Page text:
Dengue Press Release/Health Advisory

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9 July 2010 - Since the start of this year, the Ministry of Health has received 348 reports of clinical cases of Classical Dengue Fever, 30 of which have been laboratory confirmed at the Central Medical Laboratory and 42 diagnosed as Dengue Hemorrhagic Fever. The majority of these cases have been identified in the Cayo (142 cases) and Belize districts (167 cases).

Dengue, also known as “Breakbone Fever”, is an infectious disease that can be deadly. It is transmitted by the bite of Aedes aegypti and Aedes albopictus mosquitos. If a person who was infected with Dengue in the past is infected a second time, the potential is increased for Dengue Hemorrhagic Fever or Dengue Shock Syndrome to develop, which is a more severe, life-threatening form of the disease.

Infection is characterized by high fever; headache, pain behind the eyes (retro-orbital pain), joint and muscle pain, and rash (may not be visible on dark-skinned persons). If you have any of these symptoms you should go to the nearest health center or hospital, do not take any medication that contains Aspirin, and drink lots of liquids. You should also encourage neighbors and family members to go to the nearest health center or hospital if they or their family members have these symptoms.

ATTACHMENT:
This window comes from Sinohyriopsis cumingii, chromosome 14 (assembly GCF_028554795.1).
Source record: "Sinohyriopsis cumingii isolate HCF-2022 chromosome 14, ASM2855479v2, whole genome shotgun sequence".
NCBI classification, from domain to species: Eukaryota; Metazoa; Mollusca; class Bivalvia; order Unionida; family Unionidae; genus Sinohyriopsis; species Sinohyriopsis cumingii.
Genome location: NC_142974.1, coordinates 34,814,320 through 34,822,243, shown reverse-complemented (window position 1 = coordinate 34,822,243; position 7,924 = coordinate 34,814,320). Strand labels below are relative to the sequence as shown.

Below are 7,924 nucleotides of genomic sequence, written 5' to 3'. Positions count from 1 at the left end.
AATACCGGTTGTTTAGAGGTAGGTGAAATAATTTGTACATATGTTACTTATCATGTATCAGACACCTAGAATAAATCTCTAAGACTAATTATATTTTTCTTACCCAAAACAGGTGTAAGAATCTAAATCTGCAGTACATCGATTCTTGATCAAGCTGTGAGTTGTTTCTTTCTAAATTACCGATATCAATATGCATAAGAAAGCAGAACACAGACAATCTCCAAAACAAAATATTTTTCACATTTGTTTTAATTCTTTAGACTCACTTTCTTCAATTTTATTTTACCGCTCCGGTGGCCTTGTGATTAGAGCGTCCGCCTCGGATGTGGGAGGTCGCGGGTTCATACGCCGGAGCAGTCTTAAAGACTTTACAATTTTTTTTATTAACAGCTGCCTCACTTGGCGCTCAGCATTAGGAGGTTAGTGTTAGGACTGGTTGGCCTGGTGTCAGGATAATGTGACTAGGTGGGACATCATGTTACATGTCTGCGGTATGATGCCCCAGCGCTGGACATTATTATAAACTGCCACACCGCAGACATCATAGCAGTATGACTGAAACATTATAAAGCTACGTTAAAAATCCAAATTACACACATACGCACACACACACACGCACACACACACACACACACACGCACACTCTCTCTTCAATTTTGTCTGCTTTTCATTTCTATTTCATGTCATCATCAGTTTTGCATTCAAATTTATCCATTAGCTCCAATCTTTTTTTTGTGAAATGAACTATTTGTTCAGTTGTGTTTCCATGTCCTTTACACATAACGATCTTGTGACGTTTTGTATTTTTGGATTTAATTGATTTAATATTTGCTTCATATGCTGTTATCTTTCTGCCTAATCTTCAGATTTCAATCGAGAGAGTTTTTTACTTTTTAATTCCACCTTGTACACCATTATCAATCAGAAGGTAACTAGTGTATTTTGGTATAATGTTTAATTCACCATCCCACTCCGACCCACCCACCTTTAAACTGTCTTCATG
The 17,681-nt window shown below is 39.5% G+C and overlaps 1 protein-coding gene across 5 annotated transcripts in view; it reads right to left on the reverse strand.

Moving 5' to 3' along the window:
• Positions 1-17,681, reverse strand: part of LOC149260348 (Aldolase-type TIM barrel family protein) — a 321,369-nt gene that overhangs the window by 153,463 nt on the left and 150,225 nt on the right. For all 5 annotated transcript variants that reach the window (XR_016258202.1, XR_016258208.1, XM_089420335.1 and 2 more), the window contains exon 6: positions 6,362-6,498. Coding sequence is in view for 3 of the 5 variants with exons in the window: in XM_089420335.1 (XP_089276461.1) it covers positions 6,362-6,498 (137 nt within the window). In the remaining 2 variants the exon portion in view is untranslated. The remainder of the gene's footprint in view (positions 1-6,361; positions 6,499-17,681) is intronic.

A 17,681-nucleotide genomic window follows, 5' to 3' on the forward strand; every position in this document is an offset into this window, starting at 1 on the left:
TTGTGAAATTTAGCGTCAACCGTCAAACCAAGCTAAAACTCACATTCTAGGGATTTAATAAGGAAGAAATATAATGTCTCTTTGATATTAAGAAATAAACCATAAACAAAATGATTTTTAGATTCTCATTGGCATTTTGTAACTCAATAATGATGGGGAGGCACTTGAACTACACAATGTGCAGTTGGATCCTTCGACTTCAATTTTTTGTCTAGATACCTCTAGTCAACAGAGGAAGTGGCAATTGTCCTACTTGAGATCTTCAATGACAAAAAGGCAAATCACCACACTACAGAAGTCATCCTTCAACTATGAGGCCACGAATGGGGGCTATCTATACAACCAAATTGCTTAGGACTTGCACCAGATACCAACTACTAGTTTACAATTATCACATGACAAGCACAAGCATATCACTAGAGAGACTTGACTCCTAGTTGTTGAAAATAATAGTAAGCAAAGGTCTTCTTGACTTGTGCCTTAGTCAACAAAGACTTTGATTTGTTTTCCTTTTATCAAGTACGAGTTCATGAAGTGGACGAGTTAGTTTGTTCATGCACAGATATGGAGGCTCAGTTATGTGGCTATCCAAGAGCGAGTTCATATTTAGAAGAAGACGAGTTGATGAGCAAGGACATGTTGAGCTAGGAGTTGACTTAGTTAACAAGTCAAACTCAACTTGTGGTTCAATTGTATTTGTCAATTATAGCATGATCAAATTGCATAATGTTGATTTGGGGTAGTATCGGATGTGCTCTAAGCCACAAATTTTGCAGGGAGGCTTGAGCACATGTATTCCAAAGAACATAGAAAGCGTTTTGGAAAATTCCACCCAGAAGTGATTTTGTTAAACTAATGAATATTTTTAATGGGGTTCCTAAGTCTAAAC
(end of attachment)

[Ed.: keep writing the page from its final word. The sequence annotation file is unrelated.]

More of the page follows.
The Ministry of Health is addressing the increased number of cases seen this year with insecticide spraying and treatment of mosquito breeding sites. Additional activities that should be done by family members and the community to prevent Dengue include: washing water storage containers such as drums at least once a week, changing the water in flower pots every 4 or 5 days, avoid having containers that can collect water in your yard (e.g. empty cans, tires), and keep vats, drums, buckets and all other containers that can collect water properly covered or overturned. These are ideal breeding sites for the mosquito that transmits Dengue. With the elimination of breeding sites in and around the yard, Dengue can be avoided.

Dengue Fever is a disease that must be taken very seriously, in particular if you have had these symptoms in the past. While the Ministry of Health continues to do its part to reduce the number of cases with insecticide spraying, these activities only control the adult mosquito. The public is also advised to maintain a clean environment with few breeding sites to keep yourself, your family and your community safe.

“This has been a health and wellness message from your Ministry of Health”

Ends.

For More Information contact:

Ethan Gough
Epidemiologist
Ministry of Health
822-2363

Last Updated on Thursday, 22 July 2010 15:31